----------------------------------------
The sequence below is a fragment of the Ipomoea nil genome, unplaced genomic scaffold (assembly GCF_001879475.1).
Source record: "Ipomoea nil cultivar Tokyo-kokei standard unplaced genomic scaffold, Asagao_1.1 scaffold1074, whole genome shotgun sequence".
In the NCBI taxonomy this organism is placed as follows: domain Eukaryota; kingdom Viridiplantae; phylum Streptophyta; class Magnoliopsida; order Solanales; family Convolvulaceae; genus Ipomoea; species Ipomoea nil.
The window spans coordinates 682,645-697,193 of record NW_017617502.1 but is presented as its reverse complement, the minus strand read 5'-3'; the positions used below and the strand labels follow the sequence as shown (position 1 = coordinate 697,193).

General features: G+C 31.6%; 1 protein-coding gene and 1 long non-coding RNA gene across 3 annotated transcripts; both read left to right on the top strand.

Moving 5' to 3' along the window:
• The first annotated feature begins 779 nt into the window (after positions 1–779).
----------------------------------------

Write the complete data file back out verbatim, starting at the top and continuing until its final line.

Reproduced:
The sequence below is a fragment of the Ipomoea nil genome, unplaced genomic scaffold (assembly GCF_001879475.1).
Source record: "Ipomoea nil cultivar Tokyo-kokei standard unplaced genomic scaffold, Asagao_1.1 scaffold1074, whole genome shotgun sequence".
In the NCBI taxonomy this organism is placed as follows: domain Eukaryota; kingdom Viridiplantae; phylum Streptophyta; class Magnoliopsida; order Solanales; family Convolvulaceae; genus Ipomoea; species Ipomoea nil.
The window spans coordinates 682,645-697,193 of record NW_017617502.1 but is presented as its reverse complement, the minus strand read 5'-3'; the positions used below and the strand labels follow the sequence as shown (position 1 = coordinate 697,193).

General features: G+C 31.6%; 1 protein-coding gene and 1 long non-coding RNA gene across 3 annotated transcripts; both read left to right on the top strand.

Moving 5' to 3' along the window:
• The first annotated feature begins 779 nt into the window (after positions 1–779).